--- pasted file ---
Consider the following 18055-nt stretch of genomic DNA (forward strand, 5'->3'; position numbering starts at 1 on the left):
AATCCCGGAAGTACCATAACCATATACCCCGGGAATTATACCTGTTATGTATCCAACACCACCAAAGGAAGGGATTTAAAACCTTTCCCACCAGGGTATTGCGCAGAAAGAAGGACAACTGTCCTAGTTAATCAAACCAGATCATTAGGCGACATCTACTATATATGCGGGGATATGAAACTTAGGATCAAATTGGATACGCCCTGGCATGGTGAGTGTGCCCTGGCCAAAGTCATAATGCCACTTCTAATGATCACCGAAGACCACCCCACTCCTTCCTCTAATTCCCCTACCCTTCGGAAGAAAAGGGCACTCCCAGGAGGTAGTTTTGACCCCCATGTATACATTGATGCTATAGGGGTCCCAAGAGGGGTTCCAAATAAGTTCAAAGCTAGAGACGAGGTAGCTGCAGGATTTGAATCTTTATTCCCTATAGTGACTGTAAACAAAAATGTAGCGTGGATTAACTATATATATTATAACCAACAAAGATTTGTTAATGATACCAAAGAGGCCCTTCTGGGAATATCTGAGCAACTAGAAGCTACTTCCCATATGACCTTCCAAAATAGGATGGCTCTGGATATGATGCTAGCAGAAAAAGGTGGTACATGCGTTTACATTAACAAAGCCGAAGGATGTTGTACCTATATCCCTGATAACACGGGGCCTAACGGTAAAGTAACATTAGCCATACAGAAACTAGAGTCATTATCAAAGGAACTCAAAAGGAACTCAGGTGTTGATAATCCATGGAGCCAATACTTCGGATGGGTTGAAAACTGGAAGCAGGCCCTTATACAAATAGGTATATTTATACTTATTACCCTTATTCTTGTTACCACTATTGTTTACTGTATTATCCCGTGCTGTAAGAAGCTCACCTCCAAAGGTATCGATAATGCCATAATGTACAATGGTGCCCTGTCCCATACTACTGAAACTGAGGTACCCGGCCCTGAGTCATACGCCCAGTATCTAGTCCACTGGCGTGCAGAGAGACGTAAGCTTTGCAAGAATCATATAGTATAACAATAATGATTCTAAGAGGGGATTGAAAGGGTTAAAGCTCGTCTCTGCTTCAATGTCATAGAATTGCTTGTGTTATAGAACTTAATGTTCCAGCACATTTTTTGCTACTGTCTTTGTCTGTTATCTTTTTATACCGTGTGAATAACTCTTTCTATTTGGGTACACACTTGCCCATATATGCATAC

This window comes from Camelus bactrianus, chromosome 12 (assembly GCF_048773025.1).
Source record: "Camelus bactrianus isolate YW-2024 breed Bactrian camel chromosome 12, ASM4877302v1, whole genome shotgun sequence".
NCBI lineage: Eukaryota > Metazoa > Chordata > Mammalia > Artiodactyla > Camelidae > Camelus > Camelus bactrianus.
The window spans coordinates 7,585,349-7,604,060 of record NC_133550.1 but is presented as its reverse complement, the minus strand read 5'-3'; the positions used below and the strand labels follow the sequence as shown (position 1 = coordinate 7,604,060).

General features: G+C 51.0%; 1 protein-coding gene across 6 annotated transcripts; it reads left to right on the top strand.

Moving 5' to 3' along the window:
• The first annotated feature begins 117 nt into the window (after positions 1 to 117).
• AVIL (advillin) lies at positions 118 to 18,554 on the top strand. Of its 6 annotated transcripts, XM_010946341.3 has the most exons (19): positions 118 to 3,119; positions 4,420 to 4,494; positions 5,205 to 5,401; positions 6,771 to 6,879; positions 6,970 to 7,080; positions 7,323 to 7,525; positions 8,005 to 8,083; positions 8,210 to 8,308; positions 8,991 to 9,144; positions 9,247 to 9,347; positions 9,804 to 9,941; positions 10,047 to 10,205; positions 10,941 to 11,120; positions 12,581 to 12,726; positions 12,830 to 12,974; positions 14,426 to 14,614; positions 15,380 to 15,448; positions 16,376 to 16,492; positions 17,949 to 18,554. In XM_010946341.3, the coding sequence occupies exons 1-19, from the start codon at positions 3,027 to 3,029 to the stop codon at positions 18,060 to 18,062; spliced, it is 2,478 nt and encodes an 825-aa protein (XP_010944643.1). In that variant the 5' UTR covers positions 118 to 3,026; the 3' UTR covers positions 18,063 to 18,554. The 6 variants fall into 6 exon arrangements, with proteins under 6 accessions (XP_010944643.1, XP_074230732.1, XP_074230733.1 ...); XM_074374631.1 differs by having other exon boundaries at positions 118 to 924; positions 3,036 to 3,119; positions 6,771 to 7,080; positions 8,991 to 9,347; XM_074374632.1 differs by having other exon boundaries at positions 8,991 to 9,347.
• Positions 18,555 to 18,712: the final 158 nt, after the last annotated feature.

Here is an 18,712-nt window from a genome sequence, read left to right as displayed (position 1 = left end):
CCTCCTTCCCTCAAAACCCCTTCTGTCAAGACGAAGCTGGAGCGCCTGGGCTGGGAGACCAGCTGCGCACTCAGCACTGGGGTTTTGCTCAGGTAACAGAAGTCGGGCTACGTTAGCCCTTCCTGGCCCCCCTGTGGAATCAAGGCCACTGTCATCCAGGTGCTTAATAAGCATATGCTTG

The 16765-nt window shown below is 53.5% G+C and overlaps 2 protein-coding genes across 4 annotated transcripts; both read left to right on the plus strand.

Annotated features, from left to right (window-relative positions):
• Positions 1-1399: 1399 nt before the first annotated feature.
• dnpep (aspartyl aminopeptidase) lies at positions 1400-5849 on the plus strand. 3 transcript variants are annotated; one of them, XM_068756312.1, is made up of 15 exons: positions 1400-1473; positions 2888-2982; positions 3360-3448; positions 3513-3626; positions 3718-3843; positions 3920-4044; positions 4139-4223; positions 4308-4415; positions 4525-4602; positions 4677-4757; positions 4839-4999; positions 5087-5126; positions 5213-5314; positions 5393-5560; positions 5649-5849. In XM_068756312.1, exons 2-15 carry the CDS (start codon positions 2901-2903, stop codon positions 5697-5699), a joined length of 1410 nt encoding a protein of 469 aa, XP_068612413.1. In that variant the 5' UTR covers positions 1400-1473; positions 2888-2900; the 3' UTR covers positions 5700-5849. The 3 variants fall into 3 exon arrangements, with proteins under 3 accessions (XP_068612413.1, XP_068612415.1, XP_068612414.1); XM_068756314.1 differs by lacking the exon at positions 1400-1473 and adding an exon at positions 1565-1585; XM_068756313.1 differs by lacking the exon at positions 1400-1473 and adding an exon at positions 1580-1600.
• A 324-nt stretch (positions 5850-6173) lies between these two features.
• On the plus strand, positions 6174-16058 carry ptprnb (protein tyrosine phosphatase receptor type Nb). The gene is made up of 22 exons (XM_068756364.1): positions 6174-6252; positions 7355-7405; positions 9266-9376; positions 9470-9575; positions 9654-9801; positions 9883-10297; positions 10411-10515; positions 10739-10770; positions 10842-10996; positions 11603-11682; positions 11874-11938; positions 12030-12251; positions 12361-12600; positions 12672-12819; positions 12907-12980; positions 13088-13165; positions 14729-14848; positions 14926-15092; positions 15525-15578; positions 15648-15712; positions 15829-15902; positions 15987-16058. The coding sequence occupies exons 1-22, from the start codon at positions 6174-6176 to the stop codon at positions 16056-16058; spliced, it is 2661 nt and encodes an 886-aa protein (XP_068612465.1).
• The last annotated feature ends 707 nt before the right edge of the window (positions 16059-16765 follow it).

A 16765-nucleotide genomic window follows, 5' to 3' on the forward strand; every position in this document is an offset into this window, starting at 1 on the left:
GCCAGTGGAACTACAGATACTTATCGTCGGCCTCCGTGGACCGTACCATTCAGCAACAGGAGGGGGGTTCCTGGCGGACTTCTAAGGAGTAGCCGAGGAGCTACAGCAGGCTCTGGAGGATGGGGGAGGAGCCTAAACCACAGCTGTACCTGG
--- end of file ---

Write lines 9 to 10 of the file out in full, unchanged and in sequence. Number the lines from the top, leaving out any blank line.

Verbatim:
• The first annotated feature begins 117 nt into the window (after positions 1 to 117).
• AVIL (advillin) lies at positions 118 to 18,554 on the top strand. Of its 6 annotated transcripts, XM_010946341.3 has the most exons (19): positions 118 to 3,119; positions 4,420 to 4,494; positions 5,205 to 5,401; positions 6,771 to 6,879; positions 6,970 to 7,080; positions 7,323 to 7,525; positions 8,005 to 8,083; positions 8,210 to 8,308; positions 8,991 to 9,144; positions 9,247 to 9,347; positions 9,804 to 9,941; positions 10,047 to 10,205; positions 10,941 to 11,120; positions 12,581 to 12,726; positions 12,830 to 12,974; positions 14,426 to 14,614; positions 15,380 to 15,448; positions 16,376 to 16,492; positions 17,949 to 18,554. In XM_010946341.3, the coding sequence occupies exons 1-19, from the start codon at positions 3,027 to 3,029 to the stop codon at positions 18,060 to 18,062; spliced, it is 2,478 nt and encodes an 825-aa protein (XP_010944643.1). In that variant the 5' UTR covers positions 118 to 3,026; the 3' UTR covers positions 18,063 to 18,554. The 6 variants fall into 6 exon arrangements, with proteins under 6 accessions (XP_010944643.1, XP_074230732.1, XP_074230733.1 ...); XM_074374631.1 differs by having other exon boundaries at positions 118 to 924; positions 3,036 to 3,119; positions 6,771 to 7,080; positions 8,991 to 9,347; XM_074374632.1 differs by having other exon boundaries at positions 8,991 to 9,347.